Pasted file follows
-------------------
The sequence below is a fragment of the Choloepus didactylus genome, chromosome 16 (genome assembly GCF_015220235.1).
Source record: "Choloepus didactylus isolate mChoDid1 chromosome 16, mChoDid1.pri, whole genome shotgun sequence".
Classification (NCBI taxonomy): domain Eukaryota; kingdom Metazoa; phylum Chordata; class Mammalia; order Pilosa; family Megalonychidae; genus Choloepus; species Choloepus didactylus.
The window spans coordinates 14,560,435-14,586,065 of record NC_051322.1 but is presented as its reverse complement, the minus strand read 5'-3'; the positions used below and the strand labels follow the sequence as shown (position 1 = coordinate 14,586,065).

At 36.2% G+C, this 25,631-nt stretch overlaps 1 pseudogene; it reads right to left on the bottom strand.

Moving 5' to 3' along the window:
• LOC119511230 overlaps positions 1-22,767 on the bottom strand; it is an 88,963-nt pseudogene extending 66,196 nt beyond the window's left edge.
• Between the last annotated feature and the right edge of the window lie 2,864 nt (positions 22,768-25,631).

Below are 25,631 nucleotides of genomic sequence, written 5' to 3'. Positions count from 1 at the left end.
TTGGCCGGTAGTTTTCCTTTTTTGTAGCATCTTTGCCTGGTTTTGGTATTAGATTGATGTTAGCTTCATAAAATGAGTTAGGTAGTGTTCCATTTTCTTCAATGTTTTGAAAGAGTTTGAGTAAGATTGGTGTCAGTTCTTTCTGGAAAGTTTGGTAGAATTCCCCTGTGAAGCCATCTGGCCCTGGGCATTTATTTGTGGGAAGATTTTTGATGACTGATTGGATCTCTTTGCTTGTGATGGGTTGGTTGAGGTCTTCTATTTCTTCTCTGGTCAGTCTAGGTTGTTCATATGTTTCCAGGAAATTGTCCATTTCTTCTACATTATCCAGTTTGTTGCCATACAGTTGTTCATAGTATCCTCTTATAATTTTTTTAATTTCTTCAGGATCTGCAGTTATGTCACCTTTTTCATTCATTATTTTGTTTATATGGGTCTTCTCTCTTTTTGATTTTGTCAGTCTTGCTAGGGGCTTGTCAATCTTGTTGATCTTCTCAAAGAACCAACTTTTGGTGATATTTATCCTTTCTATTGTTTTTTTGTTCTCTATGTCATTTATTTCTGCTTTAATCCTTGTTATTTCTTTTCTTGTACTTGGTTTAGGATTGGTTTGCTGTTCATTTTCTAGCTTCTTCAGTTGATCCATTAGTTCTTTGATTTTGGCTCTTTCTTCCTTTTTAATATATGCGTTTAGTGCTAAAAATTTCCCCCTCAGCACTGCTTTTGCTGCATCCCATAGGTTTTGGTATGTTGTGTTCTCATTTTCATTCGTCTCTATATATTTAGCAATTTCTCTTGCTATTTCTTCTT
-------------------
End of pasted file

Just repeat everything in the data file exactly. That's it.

The sequence below is a fragment of the Choloepus didactylus genome, chromosome 16 (genome assembly GCF_015220235.1).
Source record: "Choloepus didactylus isolate mChoDid1 chromosome 16, mChoDid1.pri, whole genome shotgun sequence".
Classification (NCBI taxonomy): domain Eukaryota; kingdom Metazoa; phylum Chordata; class Mammalia; order Pilosa; family Megalonychidae; genus Choloepus; species Choloepus didactylus.
The window spans coordinates 14,560,435-14,586,065 of record NC_051322.1 but is presented as its reverse complement, the minus strand read 5'-3'; the positions used below and the strand labels follow the sequence as shown (position 1 = coordinate 14,586,065).

At 36.2% G+C, this 25,631-nt stretch overlaps 1 pseudogene; it reads right to left on the bottom strand.

Moving 5' to 3' along the window:
• LOC119511230 overlaps positions 1-22,767 on the bottom strand; it is an 88,963-nt pseudogene extending 66,196 nt beyond the window's left edge.
• Between the last annotated feature and the right edge of the window lie 2,864 nt (positions 22,768-25,631).

Below are 25,631 nucleotides of genomic sequence, written 5' to 3'. Positions count from 1 at the left end.
TTGGCCGGTAGTTTTCCTTTTTTGTAGCATCTTTGCCTGGTTTTGGTATTAGATTGATGTTAGCTTCATAAAATGAGTTAGGTAGTGTTCCATTTTCTTCAATGTTTTGAAAGAGTTTGAGTAAGATTGGTGTCAGTTCTTTCTGGAAAGTTTGGTAGAATTCCCCTGTGAAGCCATCTGGCCCTGGGCATTTATTTGTGGGAAGATTTTTGATGACTGATTGGATCTCTTTGCTTGTGATGGGTTGGTTGAGGTCTTCTATTTCTTCTCTGGTCAGTCTAGGTTGTTCATATGTTTCCAGGAAATTGTCCATTTCTTCTACATTATCCAGTTTGTTGCCATACAGTTGTTCATAGTATCCTCTTATAATTTTTTTAATTTCTTCAGGATCTGCAGTTATGTCACCTTTTTCATTCATTATTTTGTTTATATGGGTCTTCTCTCTTTTTGATTTTGTCAGTCTTGCTAGGGGCTTGTCAATCTTGTTGATCTTCTCAAAGAACCAACTTTTGGTGATATTTATCCTTTCTATTGTTTTTTTGTTCTCTATGTCATTTATTTCTGCTTTAATCCTTGTTATTTCTTTTCTTGTACTTGGTTTAGGATTGGTTTGCTGTTCATTTTCTAGCTTCTTCAGTTGATCCATTAGTTCTTTGATTTTGGCTCTTTCTTCCTTTTTAATATATGCGTTTAGTGCTAAAAATTTCCCCCTCAGCACTGCTTTTGCTGCATCCCATAGGTTTTGGTATGTTGTGTTCTCATTTTCATTCGTCTCTATATATTTAGCAATTTCTCTTGCTATTTCTTCTT